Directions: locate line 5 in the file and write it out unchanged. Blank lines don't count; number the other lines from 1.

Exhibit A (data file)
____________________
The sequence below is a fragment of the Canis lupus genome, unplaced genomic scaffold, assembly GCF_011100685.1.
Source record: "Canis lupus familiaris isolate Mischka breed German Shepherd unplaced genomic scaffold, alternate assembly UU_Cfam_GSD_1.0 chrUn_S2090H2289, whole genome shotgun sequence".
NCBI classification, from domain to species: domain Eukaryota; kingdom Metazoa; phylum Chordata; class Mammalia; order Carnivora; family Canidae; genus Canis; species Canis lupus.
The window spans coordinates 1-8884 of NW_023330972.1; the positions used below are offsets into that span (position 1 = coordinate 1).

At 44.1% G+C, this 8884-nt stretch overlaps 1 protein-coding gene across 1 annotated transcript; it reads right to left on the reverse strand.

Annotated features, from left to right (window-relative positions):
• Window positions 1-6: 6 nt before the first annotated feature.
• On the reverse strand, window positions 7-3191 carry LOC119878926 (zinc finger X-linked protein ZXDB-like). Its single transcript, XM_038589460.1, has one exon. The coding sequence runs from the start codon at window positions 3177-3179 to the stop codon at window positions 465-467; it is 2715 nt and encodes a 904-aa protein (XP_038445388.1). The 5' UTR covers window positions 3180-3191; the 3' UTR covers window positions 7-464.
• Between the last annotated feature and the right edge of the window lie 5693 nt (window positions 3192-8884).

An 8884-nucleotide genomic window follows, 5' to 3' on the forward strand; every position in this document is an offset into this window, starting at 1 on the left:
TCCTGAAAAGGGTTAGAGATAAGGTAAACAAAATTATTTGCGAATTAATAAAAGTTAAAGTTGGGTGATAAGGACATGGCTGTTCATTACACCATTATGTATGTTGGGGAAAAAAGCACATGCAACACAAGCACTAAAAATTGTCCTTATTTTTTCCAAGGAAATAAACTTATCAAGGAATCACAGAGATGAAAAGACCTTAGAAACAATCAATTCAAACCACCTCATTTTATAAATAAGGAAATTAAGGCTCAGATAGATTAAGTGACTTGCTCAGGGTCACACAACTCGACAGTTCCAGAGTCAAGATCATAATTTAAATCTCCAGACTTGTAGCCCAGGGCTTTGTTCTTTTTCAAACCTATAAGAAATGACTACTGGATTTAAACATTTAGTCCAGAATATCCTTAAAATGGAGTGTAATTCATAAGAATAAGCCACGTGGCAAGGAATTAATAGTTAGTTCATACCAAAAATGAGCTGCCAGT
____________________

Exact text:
At 44.1% G+C, this 8884-nt stretch overlaps 1 protein-coding gene across 1 annotated transcript; it reads right to left on the reverse strand.